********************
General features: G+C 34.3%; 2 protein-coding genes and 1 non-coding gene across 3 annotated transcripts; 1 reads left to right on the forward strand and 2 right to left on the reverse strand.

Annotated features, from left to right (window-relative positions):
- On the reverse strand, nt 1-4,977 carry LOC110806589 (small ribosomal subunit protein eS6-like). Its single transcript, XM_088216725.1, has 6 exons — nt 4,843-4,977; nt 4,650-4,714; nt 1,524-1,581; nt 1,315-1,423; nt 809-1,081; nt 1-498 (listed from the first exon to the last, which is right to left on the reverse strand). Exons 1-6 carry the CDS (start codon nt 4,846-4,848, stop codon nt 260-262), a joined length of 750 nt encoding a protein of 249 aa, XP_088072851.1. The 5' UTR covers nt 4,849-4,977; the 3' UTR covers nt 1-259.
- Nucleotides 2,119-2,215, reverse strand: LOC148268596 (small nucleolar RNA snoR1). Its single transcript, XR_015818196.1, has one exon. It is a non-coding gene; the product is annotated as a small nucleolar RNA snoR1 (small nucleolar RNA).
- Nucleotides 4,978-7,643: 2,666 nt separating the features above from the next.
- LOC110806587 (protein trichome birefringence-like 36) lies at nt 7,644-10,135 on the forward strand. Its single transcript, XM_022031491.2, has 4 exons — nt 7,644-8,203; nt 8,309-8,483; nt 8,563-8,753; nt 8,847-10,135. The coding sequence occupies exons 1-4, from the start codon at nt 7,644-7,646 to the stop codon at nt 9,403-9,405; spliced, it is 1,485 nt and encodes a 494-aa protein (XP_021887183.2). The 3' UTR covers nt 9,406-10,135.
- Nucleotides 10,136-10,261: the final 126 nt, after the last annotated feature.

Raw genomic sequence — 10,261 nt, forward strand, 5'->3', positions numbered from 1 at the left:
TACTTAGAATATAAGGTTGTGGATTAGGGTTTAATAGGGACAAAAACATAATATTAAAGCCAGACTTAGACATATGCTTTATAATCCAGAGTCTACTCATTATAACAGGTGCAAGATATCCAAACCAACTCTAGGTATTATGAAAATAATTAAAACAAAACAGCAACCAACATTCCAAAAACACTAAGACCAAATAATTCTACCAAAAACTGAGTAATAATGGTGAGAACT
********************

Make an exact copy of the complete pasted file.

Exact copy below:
General features: G+C 34.3%; 2 protein-coding genes and 1 non-coding gene across 3 annotated transcripts; 1 reads left to right on the forward strand and 2 right to left on the reverse strand.

Annotated features, from left to right (window-relative positions):
- On the reverse strand, nt 1-4,977 carry LOC110806589 (small ribosomal subunit protein eS6-like). Its single transcript, XM_088216725.1, has 6 exons — nt 4,843-4,977; nt 4,650-4,714; nt 1,524-1,581; nt 1,315-1,423; nt 809-1,081; nt 1-498 (listed from the first exon to the last, which is right to left on the reverse strand). Exons 1-6 carry the CDS (start codon nt 4,846-4,848, stop codon nt 260-262), a joined length of 750 nt encoding a protein of 249 aa, XP_088072851.1. The 5' UTR covers nt 4,849-4,977; the 3' UTR covers nt 1-259.
- Nucleotides 2,119-2,215, reverse strand: LOC148268596 (small nucleolar RNA snoR1). Its single transcript, XR_015818196.1, has one exon. It is a non-coding gene; the product is annotated as a small nucleolar RNA snoR1 (small nucleolar RNA).
- Nucleotides 4,978-7,643: 2,666 nt separating the features above from the next.
- LOC110806587 (protein trichome birefringence-like 36) lies at nt 7,644-10,135 on the forward strand. Its single transcript, XM_022031491.2, has 4 exons — nt 7,644-8,203; nt 8,309-8,483; nt 8,563-8,753; nt 8,847-10,135. The coding sequence occupies exons 1-4, from the start codon at nt 7,644-7,646 to the stop codon at nt 9,403-9,405; spliced, it is 1,485 nt and encodes a 494-aa protein (XP_021887183.2). The 3' UTR covers nt 9,406-10,135.
- Nucleotides 10,136-10,261: the final 126 nt, after the last annotated feature.

Raw genomic sequence — 10,261 nt, forward strand, 5'->3', positions numbered from 1 at the left:
TACTTAGAATATAAGGTTGTGGATTAGGGTTTAATAGGGACAAAAACATAATATTAAAGCCAGACTTAGACATATGCTTTATAATCCAGAGTCTACTCATTATAACAGGTGCAAGATATCCAAACCAACTCTAGGTATTATGAAAATAATTAAAACAAAACAGCAACCAACATTCCAAAAACACTAAGACCAAATAATTCTACCAAAAACTGAGTAATAATGGTGAGAACT